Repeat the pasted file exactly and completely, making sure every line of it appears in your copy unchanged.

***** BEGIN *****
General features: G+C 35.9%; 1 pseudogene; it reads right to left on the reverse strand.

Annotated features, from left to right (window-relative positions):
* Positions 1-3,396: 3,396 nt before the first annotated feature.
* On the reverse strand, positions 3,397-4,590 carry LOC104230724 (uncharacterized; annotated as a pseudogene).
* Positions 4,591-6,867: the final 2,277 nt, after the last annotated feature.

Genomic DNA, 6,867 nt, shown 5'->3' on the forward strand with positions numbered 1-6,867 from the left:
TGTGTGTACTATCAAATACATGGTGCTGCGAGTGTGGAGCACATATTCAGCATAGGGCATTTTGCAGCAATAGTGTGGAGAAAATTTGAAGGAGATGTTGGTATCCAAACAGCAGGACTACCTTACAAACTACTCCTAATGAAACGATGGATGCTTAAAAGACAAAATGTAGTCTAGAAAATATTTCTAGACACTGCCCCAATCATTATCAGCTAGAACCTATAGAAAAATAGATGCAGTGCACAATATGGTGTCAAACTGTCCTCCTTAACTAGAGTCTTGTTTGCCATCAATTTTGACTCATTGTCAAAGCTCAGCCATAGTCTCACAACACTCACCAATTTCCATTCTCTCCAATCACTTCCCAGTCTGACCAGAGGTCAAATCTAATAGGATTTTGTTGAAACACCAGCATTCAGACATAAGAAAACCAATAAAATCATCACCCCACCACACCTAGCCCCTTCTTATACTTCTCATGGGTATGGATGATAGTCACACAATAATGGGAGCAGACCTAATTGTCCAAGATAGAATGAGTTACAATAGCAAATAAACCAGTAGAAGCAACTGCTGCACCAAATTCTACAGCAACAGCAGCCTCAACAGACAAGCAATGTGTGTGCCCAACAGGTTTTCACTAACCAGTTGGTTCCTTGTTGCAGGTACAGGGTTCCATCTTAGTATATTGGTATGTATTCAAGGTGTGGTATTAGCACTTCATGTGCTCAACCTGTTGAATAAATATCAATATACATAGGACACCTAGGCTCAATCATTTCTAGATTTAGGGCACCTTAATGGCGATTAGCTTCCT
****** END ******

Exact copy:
General features: G+C 35.9%; 1 pseudogene; it reads right to left on the reverse strand.

Annotated features, from left to right (window-relative positions):
* Positions 1-3,396: 3,396 nt before the first annotated feature.
* On the reverse strand, positions 3,397-4,590 carry LOC104230724 (uncharacterized; annotated as a pseudogene).
* Positions 4,591-6,867: the final 2,277 nt, after the last annotated feature.

Genomic DNA, 6,867 nt, shown 5'->3' on the forward strand with positions numbered 1-6,867 from the left:
TGTGTGTACTATCAAATACATGGTGCTGCGAGTGTGGAGCACATATTCAGCATAGGGCATTTTGCAGCAATAGTGTGGAGAAAATTTGAAGGAGATGTTGGTATCCAAACAGCAGGACTACCTTACAAACTACTCCTAATGAAACGATGGATGCTTAAAAGACAAAATGTAGTCTAGAAAATATTTCTAGACACTGCCCCAATCATTATCAGCTAGAACCTATAGAAAAATAGATGCAGTGCACAATATGGTGTCAAACTGTCCTCCTTAACTAGAGTCTTGTTTGCCATCAATTTTGACTCATTGTCAAAGCTCAGCCATAGTCTCACAACACTCACCAATTTCCATTCTCTCCAATCACTTCCCAGTCTGACCAGAGGTCAAATCTAATAGGATTTTGTTGAAACACCAGCATTCAGACATAAGAAAACCAATAAAATCATCACCCCACCACACCTAGCCCCTTCTTATACTTCTCATGGGTATGGATGATAGTCACACAATAATGGGAGCAGACCTAATTGTCCAAGATAGAATGAGTTACAATAGCAAATAAACCAGTAGAAGCAACTGCTGCACCAAATTCTACAGCAACAGCAGCCTCAACAGACAAGCAATGTGTGTGCCCAACAGGTTTTCACTAACCAGTTGGTTCCTTGTTGCAGGTACAGGGTTCCATCTTAGTATATTGGTATGTATTCAAGGTGTGGTATTAGCACTTCATGTGCTCAACCTGTTGAATAAATATCAATATACATAGGACACCTAGGCTCAATCATTTCTAGATTTAGGGCACCTTAATGGCGATTAGCTTCCT